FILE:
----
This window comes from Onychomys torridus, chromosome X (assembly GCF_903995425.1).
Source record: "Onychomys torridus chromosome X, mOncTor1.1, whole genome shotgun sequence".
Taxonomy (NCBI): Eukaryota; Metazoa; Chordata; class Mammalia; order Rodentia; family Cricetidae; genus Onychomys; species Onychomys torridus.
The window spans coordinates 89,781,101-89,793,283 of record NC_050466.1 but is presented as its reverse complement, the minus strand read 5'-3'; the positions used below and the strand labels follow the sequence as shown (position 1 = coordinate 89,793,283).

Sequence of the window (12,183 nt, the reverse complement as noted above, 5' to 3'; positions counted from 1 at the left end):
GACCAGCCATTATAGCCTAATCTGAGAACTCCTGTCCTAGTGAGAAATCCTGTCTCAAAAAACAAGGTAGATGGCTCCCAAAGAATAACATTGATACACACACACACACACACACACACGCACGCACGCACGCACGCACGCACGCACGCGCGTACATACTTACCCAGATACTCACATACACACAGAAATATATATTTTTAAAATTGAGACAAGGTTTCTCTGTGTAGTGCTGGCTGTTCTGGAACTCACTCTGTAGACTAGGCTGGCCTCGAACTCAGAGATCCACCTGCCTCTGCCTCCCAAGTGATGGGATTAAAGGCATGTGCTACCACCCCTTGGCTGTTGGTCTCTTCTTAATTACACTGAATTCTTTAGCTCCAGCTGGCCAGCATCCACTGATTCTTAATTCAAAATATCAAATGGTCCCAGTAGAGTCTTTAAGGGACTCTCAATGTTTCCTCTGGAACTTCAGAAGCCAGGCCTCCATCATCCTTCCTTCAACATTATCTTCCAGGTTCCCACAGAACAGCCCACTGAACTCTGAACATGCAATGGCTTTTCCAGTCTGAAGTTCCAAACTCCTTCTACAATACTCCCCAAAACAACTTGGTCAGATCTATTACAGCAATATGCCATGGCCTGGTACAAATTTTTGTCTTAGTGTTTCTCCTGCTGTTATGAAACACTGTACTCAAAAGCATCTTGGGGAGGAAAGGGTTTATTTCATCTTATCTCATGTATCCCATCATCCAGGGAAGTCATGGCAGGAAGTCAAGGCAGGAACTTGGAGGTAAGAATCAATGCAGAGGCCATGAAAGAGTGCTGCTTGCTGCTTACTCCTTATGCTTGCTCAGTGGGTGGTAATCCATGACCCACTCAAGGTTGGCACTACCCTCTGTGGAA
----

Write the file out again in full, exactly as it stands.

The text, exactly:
This window comes from Onychomys torridus, chromosome X (assembly GCF_903995425.1).
Source record: "Onychomys torridus chromosome X, mOncTor1.1, whole genome shotgun sequence".
Taxonomy (NCBI): Eukaryota; Metazoa; Chordata; class Mammalia; order Rodentia; family Cricetidae; genus Onychomys; species Onychomys torridus.
The window spans coordinates 89,781,101-89,793,283 of record NC_050466.1 but is presented as its reverse complement, the minus strand read 5'-3'; the positions used below and the strand labels follow the sequence as shown (position 1 = coordinate 89,793,283).

Sequence of the window (12,183 nt, the reverse complement as noted above, 5' to 3'; positions counted from 1 at the left end):
GACCAGCCATTATAGCCTAATCTGAGAACTCCTGTCCTAGTGAGAAATCCTGTCTCAAAAAACAAGGTAGATGGCTCCCAAAGAATAACATTGATACACACACACACACACACACACACGCACGCACGCACGCACGCACGCACGCACGCGCGTACATACTTACCCAGATACTCACATACACACAGAAATATATATTTTTAAAATTGAGACAAGGTTTCTCTGTGTAGTGCTGGCTGTTCTGGAACTCACTCTGTAGACTAGGCTGGCCTCGAACTCAGAGATCCACCTGCCTCTGCCTCCCAAGTGATGGGATTAAAGGCATGTGCTACCACCCCTTGGCTGTTGGTCTCTTCTTAATTACACTGAATTCTTTAGCTCCAGCTGGCCAGCATCCACTGATTCTTAATTCAAAATATCAAATGGTCCCAGTAGAGTCTTTAAGGGACTCTCAATGTTTCCTCTGGAACTTCAGAAGCCAGGCCTCCATCATCCTTCCTTCAACATTATCTTCCAGGTTCCCACAGAACAGCCCACTGAACTCTGAACATGCAATGGCTTTTCCAGTCTGAAGTTCCAAACTCCTTCTACAATACTCCCCAAAACAACTTGGTCAGATCTATTACAGCAATATGCCATGGCCTGGTACAAATTTTTGTCTTAGTGTTTCTCCTGCTGTTATGAAACACTGTACTCAAAAGCATCTTGGGGAGGAAAGGGTTTATTTCATCTTATCTCATGTATCCCATCATCCAGGGAAGTCATGGCAGGAAGTCAAGGCAGGAACTTGGAGGTAAGAATCAATGCAGAGGCCATGAAAGAGTGCTGCTTGCTGCTTACTCCTTATGCTTGCTCAGTGGGTGGTAATCCATGACCCACTCAAGGTTGGCACTACCCTCTGTGGAA